• a requirement to maintain contractual agreements with processors;

  • a set of obligations imposed on processors that mirrors those imposed on the controllers; and

  • a requirement to report data breaches, although more details are expected from the Executive Regulations, including the timeframe for notice.

The PPD Law also contains a bundle of rights of the data subject including the right to: (i) information; (ii) request transfer; (iii) rectification or erasure; (iv) restrict processing; (v) stop processing; and (vi) object to automated processing.

PPD Law in the Workplace

Like GDPR, the PPD Law’s broad definition of personal data encompasses employee data and processing in the employment context.  Unlike GDPR, the PPD Law provides provisions specific to the employee-employer relationship. The PPD Law is applicable to the processing of personal data of each data subject that resides in the UAE or has a workplace in it.  Processing without approval of the data subject is considered lawful if necessary for the purposes of (i) occupational medicine in order to assess the ability of the employee to work; or (ii) the controller carrying out his obligations and exercising his legally-established rights in the field of employment laws. 

Other Differences from GDPR

The PPD Law includes several exceptions to the applicability, including data-type exceptions for health data (which is already regulated under the ICT Health Law), government data (which is undefined), or personal bank and credit data which have legislation regulating the protection and processing of such data- with this latter point in mind, it will be interesting to see if the Executive Regulations add additional meat to the bone on this point.  Additionally, the PPD Law does not apply in the DIFC or ADGM, which have their own bespoke data protection legislation (which similarly borrow heavily from the GDPR).

Executive Regulations

While certain obligations may be clarified in the Executive Regulations, perhaps most significantly will be the administrative sanctions and other acts that constitute a violation of the Law.  The PPD Law specifies that the data subject may submit a complaint to the Office and if it is proven that the controller or processor is in violate an administrative penalty may be imposed, but for now it is unknown what those penalties will be.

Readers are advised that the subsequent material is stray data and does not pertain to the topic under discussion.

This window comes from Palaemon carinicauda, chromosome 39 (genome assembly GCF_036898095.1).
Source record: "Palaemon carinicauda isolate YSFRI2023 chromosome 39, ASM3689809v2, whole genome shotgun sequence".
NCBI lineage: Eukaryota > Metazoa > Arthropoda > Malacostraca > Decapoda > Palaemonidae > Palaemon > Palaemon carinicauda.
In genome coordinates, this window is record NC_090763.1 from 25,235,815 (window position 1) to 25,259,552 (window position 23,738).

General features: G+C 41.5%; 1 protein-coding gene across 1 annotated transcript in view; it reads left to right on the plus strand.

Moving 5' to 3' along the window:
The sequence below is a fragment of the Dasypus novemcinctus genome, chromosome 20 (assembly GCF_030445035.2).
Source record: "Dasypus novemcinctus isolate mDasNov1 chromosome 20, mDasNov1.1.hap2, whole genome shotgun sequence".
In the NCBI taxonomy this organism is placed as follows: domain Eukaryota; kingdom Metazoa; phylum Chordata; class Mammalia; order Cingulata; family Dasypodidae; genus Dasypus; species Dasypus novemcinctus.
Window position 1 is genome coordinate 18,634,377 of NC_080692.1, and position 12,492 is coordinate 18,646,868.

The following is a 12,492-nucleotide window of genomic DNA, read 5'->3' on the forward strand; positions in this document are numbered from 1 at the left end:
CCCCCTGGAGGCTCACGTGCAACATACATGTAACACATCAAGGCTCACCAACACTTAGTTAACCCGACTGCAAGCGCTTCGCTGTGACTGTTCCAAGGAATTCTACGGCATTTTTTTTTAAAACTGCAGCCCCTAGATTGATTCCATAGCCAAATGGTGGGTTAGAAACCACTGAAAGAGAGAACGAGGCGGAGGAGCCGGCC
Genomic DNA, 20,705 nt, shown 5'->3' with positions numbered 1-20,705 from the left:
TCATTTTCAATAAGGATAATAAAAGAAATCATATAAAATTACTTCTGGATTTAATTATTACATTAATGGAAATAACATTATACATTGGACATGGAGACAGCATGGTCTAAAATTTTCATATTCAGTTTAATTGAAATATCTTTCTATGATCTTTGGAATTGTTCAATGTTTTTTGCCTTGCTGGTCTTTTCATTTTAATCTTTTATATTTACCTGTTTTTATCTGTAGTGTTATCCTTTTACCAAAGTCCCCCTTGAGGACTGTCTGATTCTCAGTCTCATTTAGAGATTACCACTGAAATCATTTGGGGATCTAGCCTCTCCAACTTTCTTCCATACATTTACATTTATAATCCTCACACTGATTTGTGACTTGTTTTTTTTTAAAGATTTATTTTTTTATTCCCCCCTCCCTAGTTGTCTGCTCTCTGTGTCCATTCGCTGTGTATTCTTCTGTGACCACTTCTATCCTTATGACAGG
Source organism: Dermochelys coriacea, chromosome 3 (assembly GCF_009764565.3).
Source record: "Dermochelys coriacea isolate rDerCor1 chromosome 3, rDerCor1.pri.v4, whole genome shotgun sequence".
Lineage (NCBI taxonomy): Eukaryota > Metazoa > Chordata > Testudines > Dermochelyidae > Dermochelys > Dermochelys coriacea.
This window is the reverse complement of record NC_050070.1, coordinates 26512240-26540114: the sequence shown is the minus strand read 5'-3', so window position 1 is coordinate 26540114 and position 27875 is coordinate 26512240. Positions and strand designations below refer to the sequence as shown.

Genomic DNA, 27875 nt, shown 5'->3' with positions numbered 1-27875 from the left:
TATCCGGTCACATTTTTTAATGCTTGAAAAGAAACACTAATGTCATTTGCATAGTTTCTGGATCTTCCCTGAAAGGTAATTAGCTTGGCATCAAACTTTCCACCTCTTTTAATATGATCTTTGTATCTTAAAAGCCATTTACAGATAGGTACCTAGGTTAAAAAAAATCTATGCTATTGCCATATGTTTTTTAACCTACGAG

Much like the GDPR, implementing the PPD Law is likely to be time-consuming and it is recommended to begin the process now to avoid facing potential administrative sanctions.

© 2022 Bracewell LLPNational Law Review, Volume XI, Number 346
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About this Author

Chris Williams, corporate attorney, Middle East, Bracewell law firm
Managing Partner, Dubai

Chris Williams is a member of the firm’s Business and Regulatory Group. His practice focuses on corporate mergers and acquisitions private equity, and company and commercial work.

Mr. Williams’ clients are drawn from a variety of sectors including manufacturing, retail, consumer goods, the defense sector, oilfield services, media, publishing, hospitality and recruitment. He also counsels private individuals and not-for-profit organizations. 

Chris has experience advising clients on a wide range of Middle East and...

971-4-350-6807
Lucy Tyson Privacy and technology lawyer Bracewell
Associate

Lucy Tyson’s practice focuses on advising clients in a variety of matters related to the structuring and negotiating of services agreements for business process and information technology outsourcing and managed services. Lucy works with clients to develop and implement data privacy solutions that are compliant with global regulations. She has experience working across organizations, including compliance, HR, security, IT, and legal, to ensure that data privacy solutions are tailored to the client’s needs. Lucy also has experience in advising clients with the protection, maintenance,...

1.713.221.3328